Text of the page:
Polar Sea Ice replicated in Hamburg

Sep 28, 2009

(PhysOrg.com) -- As northern Europe enjoys a rather warm start to autumn, an international team of 20 polar scientists have brought icy winter conditions to the middle of Hamburg, Germany. They are studying the effect of pack ice on carbon dioxide and instead of travelling to the Arctic or Antarctic they have reproduced realistic ice conditions closer to home.

"At a time when the Polar oceans, in particular the Arctic, is such a focus of scientific and general interest, it is important that we understand the fundamental chemical processes that govern the transfer of carbon dioxide between the atmosphere and the ocean," explains project leader, Professor David Thomas.

Since 1 September the team of researchers from Belgium, Denmark, Finland, Germany, Norway and U.K. have frozen a tank the area of a tennis court filled with seawater to investigate, on a small scale, the effect of sea ice on the concentration of carbon dioxide in the underlying water as well as the atmosphere above it. They will continue their investigations until 10 October.

The whole project is led by Professor David Thomas from Bangor University, and Drs Hilary Kennedy, Stathis Papadimitriou and Miss Louiza Norman also from Bangors’ School of Ocean Sciences have joined the team.

Sea ice covers millions of square kilometres in the frozen oceans of the Arctic and Antarctic. However, to study the ice scientists normally have to plan research expeditions years in advance and take long, and expensive voyages aboard icebreaking research vessels. These scientists are using the unique facilities at the Hamburg Ship Model Basin (HSVA) a testing facility that has a specially designed environmental basin in which the air temperature can be kept at an icy -15°C (about the same temperature of a domestic freezer).

"The use of tanks such as those at the HSVA helps us replicate polar environmental conditions with a high degree of reliability without having to travel to the polar regions. Each researcher comes with a different set of scientific skills that will be combined to give a detailed understanding of the chemistry of freezing water. It is rather like the team that comes together to go on research expeditions such as on the RV Polarstern. However, the big difference is that at the end of the day you can step out of the tank and have go back to normal life," explains Prof Thomas. “Although it probably seems extravagant that we are doing this, it is far less expensive than taking a research vessel to the Arctic or Antarctic. We learn a lot from these experiments that will form the basis for our future fieldwork in the high latitude frozen seas”.

The current experiments are conducted in large bags (1m3) suspended in the basin. By using the bags the scientists can change the nature of the water to simulate possible different chemical conditions found in nature. The scientists are measuring the daily changes in the chemical properties of these experimental bags, and in particular have concentrated on what happens to the in the seawater.

Each of the experimental bags contains 1 ton of seawater and the scientists are using 24 bags to investigate the basic chemical reactions that take place when seawater freezes.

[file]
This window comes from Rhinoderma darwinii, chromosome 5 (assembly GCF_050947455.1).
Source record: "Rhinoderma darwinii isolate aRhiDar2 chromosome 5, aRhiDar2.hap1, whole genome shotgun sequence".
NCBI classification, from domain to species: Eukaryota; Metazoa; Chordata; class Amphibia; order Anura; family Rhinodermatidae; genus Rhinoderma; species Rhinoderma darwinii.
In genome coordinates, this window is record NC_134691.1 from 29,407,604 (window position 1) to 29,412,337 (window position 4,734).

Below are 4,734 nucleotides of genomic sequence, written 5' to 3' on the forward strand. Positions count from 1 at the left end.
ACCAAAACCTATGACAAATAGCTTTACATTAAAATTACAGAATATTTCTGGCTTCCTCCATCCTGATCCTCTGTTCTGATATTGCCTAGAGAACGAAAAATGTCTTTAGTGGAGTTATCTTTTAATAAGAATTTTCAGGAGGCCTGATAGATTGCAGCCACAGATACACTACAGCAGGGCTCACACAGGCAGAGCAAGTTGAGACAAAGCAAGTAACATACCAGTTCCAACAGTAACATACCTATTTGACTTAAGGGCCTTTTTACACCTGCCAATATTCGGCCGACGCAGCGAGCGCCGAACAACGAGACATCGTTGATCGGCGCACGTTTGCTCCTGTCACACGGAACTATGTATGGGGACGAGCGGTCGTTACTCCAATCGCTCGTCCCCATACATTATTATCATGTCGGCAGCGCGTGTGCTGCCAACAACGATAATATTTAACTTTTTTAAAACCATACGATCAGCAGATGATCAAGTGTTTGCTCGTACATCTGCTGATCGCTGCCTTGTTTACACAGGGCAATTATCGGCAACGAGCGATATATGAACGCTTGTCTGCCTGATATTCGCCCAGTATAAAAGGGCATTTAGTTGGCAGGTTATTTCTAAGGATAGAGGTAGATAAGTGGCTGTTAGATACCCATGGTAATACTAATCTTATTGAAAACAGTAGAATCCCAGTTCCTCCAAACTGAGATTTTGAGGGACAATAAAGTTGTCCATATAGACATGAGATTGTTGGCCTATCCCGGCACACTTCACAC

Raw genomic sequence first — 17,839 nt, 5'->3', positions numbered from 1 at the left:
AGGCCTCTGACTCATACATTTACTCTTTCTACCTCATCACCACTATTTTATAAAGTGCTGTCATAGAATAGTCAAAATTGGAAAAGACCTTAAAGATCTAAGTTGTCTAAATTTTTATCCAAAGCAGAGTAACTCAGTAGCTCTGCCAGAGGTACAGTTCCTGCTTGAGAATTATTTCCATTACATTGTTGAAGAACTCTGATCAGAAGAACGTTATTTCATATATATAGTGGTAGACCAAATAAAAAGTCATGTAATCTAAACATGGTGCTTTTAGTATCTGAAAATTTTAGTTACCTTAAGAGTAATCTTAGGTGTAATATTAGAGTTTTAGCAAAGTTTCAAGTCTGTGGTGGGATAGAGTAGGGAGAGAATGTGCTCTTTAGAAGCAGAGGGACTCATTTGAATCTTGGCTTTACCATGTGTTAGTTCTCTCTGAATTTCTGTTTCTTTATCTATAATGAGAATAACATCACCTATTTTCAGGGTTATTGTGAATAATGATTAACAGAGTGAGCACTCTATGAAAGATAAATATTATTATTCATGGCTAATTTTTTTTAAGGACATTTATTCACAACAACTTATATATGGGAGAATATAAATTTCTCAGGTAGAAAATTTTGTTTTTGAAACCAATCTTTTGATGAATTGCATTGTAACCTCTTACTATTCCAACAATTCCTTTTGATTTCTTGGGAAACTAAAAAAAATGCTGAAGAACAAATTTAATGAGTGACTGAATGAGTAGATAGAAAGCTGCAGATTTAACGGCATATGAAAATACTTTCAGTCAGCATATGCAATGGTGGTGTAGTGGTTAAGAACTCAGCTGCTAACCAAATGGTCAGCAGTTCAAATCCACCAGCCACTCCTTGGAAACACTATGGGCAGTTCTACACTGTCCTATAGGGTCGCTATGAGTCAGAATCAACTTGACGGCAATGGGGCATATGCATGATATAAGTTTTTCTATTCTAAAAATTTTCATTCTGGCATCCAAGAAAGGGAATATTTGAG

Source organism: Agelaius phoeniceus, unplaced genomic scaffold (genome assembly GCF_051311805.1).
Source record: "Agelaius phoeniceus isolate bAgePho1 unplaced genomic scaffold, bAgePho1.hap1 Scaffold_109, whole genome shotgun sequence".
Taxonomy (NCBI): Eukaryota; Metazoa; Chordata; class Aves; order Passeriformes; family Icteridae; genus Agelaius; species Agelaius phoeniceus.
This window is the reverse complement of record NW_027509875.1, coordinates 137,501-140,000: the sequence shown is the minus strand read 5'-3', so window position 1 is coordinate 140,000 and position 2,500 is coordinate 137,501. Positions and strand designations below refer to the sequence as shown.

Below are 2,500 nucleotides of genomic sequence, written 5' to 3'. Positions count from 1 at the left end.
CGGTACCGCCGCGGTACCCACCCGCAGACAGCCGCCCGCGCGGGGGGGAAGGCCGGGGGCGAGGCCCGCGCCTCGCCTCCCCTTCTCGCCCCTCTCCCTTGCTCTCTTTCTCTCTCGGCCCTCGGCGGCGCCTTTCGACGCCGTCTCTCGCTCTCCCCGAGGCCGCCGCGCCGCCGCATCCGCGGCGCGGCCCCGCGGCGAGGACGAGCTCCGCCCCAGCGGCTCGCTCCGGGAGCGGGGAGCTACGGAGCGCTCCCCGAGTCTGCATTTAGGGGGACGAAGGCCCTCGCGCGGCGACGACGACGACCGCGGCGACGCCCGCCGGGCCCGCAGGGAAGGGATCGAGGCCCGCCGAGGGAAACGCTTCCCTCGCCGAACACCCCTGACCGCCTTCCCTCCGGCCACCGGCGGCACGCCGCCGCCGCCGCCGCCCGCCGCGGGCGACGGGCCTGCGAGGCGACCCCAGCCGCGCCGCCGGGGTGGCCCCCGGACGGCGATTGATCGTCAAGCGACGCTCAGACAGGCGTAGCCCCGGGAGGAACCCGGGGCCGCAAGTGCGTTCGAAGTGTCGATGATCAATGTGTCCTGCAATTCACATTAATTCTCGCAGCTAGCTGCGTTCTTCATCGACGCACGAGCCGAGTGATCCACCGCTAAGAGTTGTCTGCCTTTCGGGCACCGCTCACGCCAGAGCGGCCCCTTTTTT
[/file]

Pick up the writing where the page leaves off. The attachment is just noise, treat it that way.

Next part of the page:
Provided by Bangor University (news : web)

Explore further: New detector sniffs out origins of methane

add to favorites email to friend print save as pdf

Related Stories

NASA embarks on cutting-edge polar exploration and research

May 30, 2007

NASA has selected 33 new scientific investigations to fund that will advance interdisciplinary studies of Earth's polar regions and the objectives of the International Polar Year (IPY). The three-year projects, supported ...

North Sea efficient sink for carbon dioxide

Oct 10, 2005

A relatively large number of algae grow in the North Sea. These form the basis for a much richer food chain than that found in the Atlantic Ocean. Dutch-sponsored researcher Yann Bozec calculated that coastal seas such as ...

The sea ice is getting thinner

Sep 13, 2007

Large areas of the Arctic sea-ice are only one metre thick this year, equating to an approximate 50 percent thinning as compared to the year 2001. These are the initial results from the latest Alfred-Wegener-Institute ...

Arctic global warming may be irreversible

Mar 14, 2006

Scientists, noting sea ice in the Arctic has failed to form for the second consecutive winter, fear global warming may be irreversible in polar areas.

Recommended for you

Stuck-in-the-mud plankton reveal ancient temperatures

13 hours ago

New research in Nature Communications showing how tiny creatures drifted across the ocean before falling to the seafloor and being fossilised has the potential to improve our understanding of past climat ...

NASA sees Mozambique Channel's new tropical storm

13 hours ago

Tropical Cyclone 15S formed in the Mozambique Channel of the Southern Indian Ocean, and the Global Precipitation Measurement or GPM core satellite gathered data on its rainfall rates.

How rain is dependent on soil moisture

13 hours ago

It rains in summer most frequently when the ground holds a lot of moisture. However, precipitation is most likely to fall in regions where the soil is comparatively dry. This is the conclusion reached by ...

ESA image: Hungarian mosaic

14 hours ago

This image of Hungary, with the political border in white, is a mosaic of 11 scans by Sentinel-1A's radar from October to December 2014.

User comments : 0

Please sign in to add a comment. Registration is free, and takes less than a minute. Read more

Click here to reset your password.
Sign in to get notified via email when new comments are made.